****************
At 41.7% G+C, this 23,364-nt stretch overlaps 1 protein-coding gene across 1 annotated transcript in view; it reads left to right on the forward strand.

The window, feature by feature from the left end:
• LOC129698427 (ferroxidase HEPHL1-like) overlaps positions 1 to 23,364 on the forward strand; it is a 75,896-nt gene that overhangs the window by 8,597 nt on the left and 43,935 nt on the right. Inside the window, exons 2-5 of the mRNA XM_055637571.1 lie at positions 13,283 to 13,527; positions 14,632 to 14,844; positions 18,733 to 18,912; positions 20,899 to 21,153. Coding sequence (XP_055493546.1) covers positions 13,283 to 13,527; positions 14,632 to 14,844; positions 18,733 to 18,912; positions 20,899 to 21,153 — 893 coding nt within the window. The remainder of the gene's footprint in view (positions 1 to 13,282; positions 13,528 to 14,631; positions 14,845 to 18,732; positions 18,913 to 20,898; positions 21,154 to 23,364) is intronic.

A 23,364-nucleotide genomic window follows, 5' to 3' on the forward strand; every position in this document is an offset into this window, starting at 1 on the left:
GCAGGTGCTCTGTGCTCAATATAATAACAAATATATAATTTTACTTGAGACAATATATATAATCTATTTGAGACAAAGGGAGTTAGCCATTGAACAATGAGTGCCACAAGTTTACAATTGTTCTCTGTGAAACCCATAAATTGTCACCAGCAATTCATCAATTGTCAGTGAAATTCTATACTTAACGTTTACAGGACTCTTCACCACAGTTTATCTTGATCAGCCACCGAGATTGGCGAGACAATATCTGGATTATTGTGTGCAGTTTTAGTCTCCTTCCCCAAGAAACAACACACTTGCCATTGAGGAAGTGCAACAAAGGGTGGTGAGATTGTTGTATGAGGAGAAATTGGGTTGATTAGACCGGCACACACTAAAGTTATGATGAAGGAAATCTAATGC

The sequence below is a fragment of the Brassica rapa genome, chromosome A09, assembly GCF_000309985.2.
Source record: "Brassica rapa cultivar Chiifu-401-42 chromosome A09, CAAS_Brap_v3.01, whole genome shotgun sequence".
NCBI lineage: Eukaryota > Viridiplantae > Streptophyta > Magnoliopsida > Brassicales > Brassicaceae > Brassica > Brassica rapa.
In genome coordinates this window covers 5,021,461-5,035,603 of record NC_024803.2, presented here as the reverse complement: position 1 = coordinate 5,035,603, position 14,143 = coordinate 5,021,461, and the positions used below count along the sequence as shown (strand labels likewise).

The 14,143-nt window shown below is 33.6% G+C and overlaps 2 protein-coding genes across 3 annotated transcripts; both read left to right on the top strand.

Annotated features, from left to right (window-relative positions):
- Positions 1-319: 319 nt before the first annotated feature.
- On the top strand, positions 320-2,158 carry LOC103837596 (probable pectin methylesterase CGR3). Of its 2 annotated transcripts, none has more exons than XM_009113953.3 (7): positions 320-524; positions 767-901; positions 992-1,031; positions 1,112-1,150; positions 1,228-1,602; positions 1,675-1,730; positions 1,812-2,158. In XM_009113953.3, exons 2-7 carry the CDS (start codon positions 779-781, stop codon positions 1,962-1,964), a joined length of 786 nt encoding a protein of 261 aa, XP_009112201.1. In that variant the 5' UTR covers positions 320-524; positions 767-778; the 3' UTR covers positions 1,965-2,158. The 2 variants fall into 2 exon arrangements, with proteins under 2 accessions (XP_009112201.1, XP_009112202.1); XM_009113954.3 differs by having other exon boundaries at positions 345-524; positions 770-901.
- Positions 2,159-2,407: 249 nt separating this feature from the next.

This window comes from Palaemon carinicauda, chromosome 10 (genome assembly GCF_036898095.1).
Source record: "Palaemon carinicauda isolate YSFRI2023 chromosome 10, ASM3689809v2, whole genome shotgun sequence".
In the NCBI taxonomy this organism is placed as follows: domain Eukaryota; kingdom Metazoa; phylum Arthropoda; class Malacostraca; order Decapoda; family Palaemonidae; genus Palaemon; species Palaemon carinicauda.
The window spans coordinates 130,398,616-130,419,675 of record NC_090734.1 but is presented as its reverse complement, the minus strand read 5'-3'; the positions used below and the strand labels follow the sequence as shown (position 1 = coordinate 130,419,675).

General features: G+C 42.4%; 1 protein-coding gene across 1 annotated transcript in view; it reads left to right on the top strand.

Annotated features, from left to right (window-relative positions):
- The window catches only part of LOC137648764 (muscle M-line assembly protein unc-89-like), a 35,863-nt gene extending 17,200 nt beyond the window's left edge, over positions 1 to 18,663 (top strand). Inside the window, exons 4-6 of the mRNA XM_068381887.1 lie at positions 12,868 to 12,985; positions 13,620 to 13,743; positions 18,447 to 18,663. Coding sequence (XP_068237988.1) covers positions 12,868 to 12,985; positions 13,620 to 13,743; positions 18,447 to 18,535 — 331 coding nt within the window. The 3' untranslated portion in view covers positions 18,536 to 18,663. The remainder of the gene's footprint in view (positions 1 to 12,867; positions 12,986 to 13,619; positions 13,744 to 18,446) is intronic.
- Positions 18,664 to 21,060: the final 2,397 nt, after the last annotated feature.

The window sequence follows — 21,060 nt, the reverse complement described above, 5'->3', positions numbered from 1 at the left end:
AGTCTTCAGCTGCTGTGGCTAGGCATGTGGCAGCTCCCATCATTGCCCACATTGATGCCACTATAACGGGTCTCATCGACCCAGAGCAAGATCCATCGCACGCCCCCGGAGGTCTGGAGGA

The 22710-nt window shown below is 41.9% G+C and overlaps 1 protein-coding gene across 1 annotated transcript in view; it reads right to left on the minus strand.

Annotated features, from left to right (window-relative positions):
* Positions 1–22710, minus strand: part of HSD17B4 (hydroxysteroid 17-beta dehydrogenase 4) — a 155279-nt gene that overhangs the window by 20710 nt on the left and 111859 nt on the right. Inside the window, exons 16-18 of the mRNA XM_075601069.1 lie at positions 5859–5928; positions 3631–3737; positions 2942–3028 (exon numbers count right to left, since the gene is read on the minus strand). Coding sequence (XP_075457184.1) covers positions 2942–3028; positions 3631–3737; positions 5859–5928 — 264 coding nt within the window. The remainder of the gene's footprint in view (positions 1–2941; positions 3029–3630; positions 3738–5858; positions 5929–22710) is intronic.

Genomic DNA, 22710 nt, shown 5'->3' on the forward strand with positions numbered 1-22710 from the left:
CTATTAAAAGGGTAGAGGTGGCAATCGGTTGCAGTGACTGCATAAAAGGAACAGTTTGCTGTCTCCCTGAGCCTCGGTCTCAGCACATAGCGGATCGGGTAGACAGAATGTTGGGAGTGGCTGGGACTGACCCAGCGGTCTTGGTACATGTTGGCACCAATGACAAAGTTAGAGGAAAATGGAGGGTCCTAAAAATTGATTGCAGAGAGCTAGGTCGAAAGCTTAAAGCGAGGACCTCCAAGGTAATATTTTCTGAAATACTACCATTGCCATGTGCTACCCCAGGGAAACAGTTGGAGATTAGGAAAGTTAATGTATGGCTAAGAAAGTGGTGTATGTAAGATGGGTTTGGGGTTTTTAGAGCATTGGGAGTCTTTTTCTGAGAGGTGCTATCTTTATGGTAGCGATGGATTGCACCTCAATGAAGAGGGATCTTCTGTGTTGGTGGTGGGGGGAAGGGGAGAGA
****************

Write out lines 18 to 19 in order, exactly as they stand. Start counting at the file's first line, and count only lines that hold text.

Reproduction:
The window spans coordinates 130,398,616-130,419,675 of record NC_090734.1 but is presented as its reverse complement, the minus strand read 5'-3'; the positions used below and the strand labels follow the sequence as shown (position 1 = coordinate 130,419,675).

General features: G+C 42.4%; 1 protein-coding gene across 1 annotated transcript in view; it reads left to right on the top strand.